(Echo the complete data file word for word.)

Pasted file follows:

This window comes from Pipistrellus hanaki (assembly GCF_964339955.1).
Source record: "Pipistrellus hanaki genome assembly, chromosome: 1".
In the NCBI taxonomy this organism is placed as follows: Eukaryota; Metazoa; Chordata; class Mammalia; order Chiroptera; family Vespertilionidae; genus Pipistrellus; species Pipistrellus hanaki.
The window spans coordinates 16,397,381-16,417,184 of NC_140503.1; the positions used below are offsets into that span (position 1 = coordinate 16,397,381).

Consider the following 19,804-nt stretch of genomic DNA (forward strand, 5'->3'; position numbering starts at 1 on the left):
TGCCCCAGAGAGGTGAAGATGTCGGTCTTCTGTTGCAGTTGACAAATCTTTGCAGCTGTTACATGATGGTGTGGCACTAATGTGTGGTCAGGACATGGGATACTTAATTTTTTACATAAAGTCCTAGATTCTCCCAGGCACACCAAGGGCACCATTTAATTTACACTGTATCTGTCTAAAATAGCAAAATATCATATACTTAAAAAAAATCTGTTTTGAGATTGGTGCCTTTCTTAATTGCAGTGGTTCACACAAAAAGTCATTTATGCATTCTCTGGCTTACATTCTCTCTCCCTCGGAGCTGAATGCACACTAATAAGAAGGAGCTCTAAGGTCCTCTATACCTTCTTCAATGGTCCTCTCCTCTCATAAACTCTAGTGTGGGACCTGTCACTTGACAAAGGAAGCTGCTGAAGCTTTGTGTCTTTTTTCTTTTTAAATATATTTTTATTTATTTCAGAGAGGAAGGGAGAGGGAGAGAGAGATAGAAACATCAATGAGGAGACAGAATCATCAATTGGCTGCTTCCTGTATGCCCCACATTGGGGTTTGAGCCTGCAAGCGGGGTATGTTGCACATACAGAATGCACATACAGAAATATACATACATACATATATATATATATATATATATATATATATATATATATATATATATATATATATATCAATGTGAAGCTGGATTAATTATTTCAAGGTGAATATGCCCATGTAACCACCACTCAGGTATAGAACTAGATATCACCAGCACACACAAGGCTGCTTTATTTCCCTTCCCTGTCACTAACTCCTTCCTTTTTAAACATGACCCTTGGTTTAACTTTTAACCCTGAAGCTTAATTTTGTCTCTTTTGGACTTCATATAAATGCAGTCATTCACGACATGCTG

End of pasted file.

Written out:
This window comes from Pipistrellus hanaki (assembly GCF_964339955.1).
Source record: "Pipistrellus hanaki genome assembly, chromosome: 1".
In the NCBI taxonomy this organism is placed as follows: Eukaryota; Metazoa; Chordata; class Mammalia; order Chiroptera; family Vespertilionidae; genus Pipistrellus; species Pipistrellus hanaki.
The window spans coordinates 16,397,381-16,417,184 of NC_140503.1; the positions used below are offsets into that span (position 1 = coordinate 16,397,381).

Consider the following 19,804-nt stretch of genomic DNA (forward strand, 5'->3'; position numbering starts at 1 on the left):
TGCCCCAGAGAGGTGAAGATGTCGGTCTTCTGTTGCAGTTGACAAATCTTTGCAGCTGTTACATGATGGTGTGGCACTAATGTGTGGTCAGGACATGGGATACTTAATTTTTTACATAAAGTCCTAGATTCTCCCAGGCACACCAAGGGCACCATTTAATTTACACTGTATCTGTCTAAAATAGCAAAATATCATATACTTAAAAAAAATCTGTTTTGAGATTGGTGCCTTTCTTAATTGCAGTGGTTCACACAAAAAGTCATTTATGCATTCTCTGGCTTACATTCTCTCTCCCTCGGAGCTGAATGCACACTAATAAGAAGGAGCTCTAAGGTCCTCTATACCTTCTTCAATGGTCCTCTCCTCTCATAAACTCTAGTGTGGGACCTGTCACTTGACAAAGGAAGCTGCTGAAGCTTTGTGTCTTTTTTCTTTTTAAATATATTTTTATTTATTTCAGAGAGGAAGGGAGAGGGAGAGAGAGATAGAAACATCAATGAGGAGACAGAATCATCAATTGGCTGCTTCCTGTATGCCCCACATTGGGGTTTGAGCCTGCAAGCGGGGTATGTTGCACATACAGAATGCACATACAGAAATATACATACATACATATATATATATATATATATATATATATATATATATATATATATATATATATATATCAATGTGAAGCTGGATTAATTATTTCAAGGTGAATATGCCCATGTAACCACCACTCAGGTATAGAACTAGATATCACCAGCACACACAAGGCTGCTTTATTTCCCTTCCCTGTCACTAACTCCTTCCTTTTTAAACATGACCCTTGGTTTAACTTTTAACCCTGAAGCTTAATTTTGTCTCTTTTGGACTTCATATAAATGCAGTCATTCACGACATGCTG